Challenge: Build an iPad app that combines a biology textbook and a question-answering AI. What does a good e-textbook on iPad (which was new in 2010) need to have, and how should AI features integrate with it? How can we make a research AI system usable and useful for high school students?
Role: Designer, user researcher, iOS developer. I led a 10-person team of developers and biologists to create the app and improve the quality of AI-generated answers.
Outcome: We ran a controlled study with 74 high school students, which showed that Inquire increased engagement, satisfaction, and test scores. The project won an award at AAAI 2012.
To understand the must-have features and existing best practices of e-books and e-readers, I conducted a competitive analysis of everything from mobile apps to hardware devices like the Kindle. There was no prior art in iPad textbooks — this was early 2010, when the iPad had been announced but not yet released.
Should users scroll content like a webpage or swipe between discrete pages? Textbooks have complex layouts with graphics and callouts, so changing the layout would affect the meaning. I presented pros and cons to our client; we decided on a scrolling layout as the more practical solution.
I ran a focus group to validate several key features of the app:
Each feature was presented in a storyboard lacking any specific UI, so users would focus on the concept. As the design progressed, I also used A-B testing, design reviews, and think-aloud usability studies to help refine the UX.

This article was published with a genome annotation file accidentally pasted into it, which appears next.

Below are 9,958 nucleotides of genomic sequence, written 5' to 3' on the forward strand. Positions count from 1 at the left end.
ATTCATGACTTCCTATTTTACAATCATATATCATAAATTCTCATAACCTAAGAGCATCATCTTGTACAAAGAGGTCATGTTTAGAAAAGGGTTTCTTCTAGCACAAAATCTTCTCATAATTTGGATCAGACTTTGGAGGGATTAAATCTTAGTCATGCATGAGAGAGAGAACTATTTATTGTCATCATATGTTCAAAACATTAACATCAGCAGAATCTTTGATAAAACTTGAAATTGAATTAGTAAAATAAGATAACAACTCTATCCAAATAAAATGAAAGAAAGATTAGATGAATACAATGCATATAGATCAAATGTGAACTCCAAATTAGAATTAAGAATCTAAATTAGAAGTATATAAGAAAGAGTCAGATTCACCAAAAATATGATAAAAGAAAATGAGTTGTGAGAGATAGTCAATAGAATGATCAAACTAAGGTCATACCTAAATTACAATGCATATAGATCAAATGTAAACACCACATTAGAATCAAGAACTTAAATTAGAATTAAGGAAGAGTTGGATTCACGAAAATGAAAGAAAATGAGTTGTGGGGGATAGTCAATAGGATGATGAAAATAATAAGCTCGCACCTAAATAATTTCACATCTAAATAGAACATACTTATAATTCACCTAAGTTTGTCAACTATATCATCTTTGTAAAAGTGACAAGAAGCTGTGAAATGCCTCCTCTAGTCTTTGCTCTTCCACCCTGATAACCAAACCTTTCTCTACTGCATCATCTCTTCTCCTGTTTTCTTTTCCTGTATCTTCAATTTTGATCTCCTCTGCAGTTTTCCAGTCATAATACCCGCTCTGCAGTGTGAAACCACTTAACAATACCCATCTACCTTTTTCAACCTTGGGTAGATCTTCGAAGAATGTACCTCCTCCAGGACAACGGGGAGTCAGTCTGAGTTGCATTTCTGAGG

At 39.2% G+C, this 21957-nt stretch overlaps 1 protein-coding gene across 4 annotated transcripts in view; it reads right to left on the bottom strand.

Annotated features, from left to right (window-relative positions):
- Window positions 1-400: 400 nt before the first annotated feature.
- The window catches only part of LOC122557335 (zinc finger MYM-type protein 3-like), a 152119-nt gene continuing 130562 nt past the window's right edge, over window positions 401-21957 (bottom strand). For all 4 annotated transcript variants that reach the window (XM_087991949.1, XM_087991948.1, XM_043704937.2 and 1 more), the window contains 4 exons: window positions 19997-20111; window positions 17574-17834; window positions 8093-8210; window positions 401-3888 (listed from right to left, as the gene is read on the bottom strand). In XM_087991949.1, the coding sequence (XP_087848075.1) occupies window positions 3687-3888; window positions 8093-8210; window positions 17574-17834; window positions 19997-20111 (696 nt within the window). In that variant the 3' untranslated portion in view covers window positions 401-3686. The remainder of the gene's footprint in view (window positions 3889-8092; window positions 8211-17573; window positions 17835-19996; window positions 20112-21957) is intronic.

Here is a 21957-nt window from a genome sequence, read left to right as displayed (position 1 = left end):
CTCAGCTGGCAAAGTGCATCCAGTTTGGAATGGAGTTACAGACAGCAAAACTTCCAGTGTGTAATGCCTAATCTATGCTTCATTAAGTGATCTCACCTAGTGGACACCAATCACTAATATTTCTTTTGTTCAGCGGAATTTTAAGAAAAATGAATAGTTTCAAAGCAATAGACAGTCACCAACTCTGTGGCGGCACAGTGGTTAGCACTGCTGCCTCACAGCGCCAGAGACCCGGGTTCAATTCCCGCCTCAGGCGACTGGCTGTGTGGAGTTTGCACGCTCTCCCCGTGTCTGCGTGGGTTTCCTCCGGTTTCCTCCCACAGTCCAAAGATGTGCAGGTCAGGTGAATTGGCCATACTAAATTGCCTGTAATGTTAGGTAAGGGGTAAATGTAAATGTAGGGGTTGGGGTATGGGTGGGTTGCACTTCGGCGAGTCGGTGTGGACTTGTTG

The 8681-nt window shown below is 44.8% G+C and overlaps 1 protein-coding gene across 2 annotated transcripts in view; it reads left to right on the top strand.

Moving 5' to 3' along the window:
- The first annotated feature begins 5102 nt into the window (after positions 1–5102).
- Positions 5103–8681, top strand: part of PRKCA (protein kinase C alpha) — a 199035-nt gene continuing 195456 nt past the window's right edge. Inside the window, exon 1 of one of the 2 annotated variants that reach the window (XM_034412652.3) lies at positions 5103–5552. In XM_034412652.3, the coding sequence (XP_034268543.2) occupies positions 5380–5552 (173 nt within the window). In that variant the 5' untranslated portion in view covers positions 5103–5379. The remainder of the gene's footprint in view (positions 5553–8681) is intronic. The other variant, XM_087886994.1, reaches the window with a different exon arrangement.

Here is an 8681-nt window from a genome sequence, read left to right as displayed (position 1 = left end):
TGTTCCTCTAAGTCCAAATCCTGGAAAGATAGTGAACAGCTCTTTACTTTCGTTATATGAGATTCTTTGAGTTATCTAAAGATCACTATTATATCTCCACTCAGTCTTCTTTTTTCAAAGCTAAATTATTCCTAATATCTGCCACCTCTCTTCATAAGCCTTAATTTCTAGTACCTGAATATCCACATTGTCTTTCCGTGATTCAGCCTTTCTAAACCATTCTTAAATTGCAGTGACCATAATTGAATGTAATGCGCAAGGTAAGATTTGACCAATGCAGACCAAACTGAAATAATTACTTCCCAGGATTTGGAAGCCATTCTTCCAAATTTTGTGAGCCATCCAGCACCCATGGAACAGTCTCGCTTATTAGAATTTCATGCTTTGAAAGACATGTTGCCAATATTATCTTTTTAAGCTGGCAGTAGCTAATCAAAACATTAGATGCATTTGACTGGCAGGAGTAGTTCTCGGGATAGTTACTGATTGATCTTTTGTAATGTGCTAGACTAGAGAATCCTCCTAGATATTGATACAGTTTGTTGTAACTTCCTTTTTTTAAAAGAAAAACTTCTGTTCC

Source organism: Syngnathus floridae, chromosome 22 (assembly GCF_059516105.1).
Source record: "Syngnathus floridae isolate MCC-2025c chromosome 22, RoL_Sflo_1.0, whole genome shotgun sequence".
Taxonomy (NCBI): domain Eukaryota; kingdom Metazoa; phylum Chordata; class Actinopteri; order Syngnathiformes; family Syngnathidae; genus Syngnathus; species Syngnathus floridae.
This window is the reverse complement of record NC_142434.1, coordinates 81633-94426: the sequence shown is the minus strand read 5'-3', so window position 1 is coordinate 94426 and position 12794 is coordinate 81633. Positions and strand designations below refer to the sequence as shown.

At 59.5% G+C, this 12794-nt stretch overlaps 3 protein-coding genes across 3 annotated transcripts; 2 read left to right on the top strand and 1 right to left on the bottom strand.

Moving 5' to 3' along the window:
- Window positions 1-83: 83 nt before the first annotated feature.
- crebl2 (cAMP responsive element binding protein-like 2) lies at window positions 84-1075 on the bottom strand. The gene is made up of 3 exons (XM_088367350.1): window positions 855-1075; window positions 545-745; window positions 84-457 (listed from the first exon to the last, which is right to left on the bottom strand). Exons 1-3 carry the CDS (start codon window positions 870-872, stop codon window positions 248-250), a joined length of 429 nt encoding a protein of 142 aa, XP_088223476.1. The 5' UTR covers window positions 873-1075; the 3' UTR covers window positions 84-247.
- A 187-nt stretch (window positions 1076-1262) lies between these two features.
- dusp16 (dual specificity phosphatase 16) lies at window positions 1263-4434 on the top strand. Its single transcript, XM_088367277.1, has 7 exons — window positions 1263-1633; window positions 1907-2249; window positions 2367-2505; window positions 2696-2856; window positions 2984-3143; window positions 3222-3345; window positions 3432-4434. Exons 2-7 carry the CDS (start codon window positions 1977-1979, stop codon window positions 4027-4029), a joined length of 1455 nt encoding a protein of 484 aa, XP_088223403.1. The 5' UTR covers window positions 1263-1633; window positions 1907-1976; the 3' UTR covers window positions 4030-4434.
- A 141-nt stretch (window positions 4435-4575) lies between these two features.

I produced high-fidelity, interactive mockups that we could demo on a real iPad using Keynote. This gave us better feedback in user studies, because users didn’t have to imagine what using an iPad was like — remember, the iPad was brand new in 2010!
I also redesigned the structure and content of answers. I created HTML templates and worked with our biology experts to develop better heuristics for the AI, which (after dozens of iterations) resulted in a dramatic increase in answer quality and readability.
As we moved to development, I provided the production assets for the iPad app, including icons, buttons with multiple states, and sliced backgrounds. I also took the opportunity to learn iOS development, eventually taking over development of the Inquire app in its second year.
In a study in January 2012, we tested Inquire against both electronic and paper versions of the textbook with groups of biology students from De Anza College. Each group of 24–25 students spent four hours studying a section of text, completing a homework assignment, and then taking a closed-book quiz.
Students using Inquire received significantly higher scores on the homework and quiz, a full letter grade on average. In addition, no Inquire student got a D or F on the quiz, while nearly a third of the other students did. This suggests Inquire may be especially helpful for lower performing students, which we hope to explore in a future study.